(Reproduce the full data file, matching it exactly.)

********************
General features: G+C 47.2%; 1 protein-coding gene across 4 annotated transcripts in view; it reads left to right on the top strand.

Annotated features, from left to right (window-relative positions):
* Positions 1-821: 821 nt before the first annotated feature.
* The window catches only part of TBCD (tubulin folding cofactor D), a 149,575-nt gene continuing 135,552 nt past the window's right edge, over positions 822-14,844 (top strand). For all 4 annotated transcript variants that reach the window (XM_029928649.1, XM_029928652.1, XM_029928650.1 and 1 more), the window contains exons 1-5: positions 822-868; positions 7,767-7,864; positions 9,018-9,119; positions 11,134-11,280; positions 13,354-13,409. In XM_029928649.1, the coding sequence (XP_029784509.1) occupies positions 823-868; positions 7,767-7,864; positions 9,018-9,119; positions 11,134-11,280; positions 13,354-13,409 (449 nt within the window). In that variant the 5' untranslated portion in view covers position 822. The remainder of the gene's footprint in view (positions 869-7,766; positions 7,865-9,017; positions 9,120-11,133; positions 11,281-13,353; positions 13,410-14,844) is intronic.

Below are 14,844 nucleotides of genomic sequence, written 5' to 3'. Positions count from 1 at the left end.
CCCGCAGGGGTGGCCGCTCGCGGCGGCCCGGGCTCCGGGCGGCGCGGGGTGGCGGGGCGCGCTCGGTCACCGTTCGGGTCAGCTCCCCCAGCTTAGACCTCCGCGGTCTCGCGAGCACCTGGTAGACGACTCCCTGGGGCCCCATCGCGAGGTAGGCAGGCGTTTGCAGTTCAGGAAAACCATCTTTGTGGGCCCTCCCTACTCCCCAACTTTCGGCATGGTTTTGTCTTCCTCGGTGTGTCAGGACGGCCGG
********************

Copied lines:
General features: G+C 47.2%; 1 protein-coding gene across 4 annotated transcripts in view; it reads left to right on the top strand.

Annotated features, from left to right (window-relative positions):
* Positions 1-821: 821 nt before the first annotated feature.
* The window catches only part of TBCD (tubulin folding cofactor D), a 149,575-nt gene continuing 135,552 nt past the window's right edge, over positions 822-14,844 (top strand). For all 4 annotated transcript variants that reach the window (XM_029928649.1, XM_029928652.1, XM_029928650.1 and 1 more), the window contains exons 1-5: positions 822-868; positions 7,767-7,864; positions 9,018-9,119; positions 11,134-11,280; positions 13,354-13,409. In XM_029928649.1, the coding sequence (XP_029784509.1) occupies positions 823-868; positions 7,767-7,864; positions 9,018-9,119; positions 11,134-11,280; positions 13,354-13,409 (449 nt within the window). In that variant the 5' untranslated portion in view covers position 822. The remainder of the gene's footprint in view (positions 869-7,766; positions 7,865-9,017; positions 9,120-11,133; positions 11,281-13,353; positions 13,410-14,844) is intronic.

Below are 14,844 nucleotides of genomic sequence, written 5' to 3'. Positions count from 1 at the left end.
CCCGCAGGGGTGGCCGCTCGCGGCGGCCCGGGCTCCGGGCGGCGCGGGGTGGCGGGGCGCGCTCGGTCACCGTTCGGGTCAGCTCCCCCAGCTTAGACCTCCGCGGTCTCGCGAGCACCTGGTAGACGACTCCCTGGGGCCCCATCGCGAGGTAGGCAGGCGTTTGCAGTTCAGGAAAACCATCTTTGTGGGCCCTCCCTACTCCCCAACTTTCGGCATGGTTTTGTCTTCCTCGGTGTGTCAGGACGGCCGG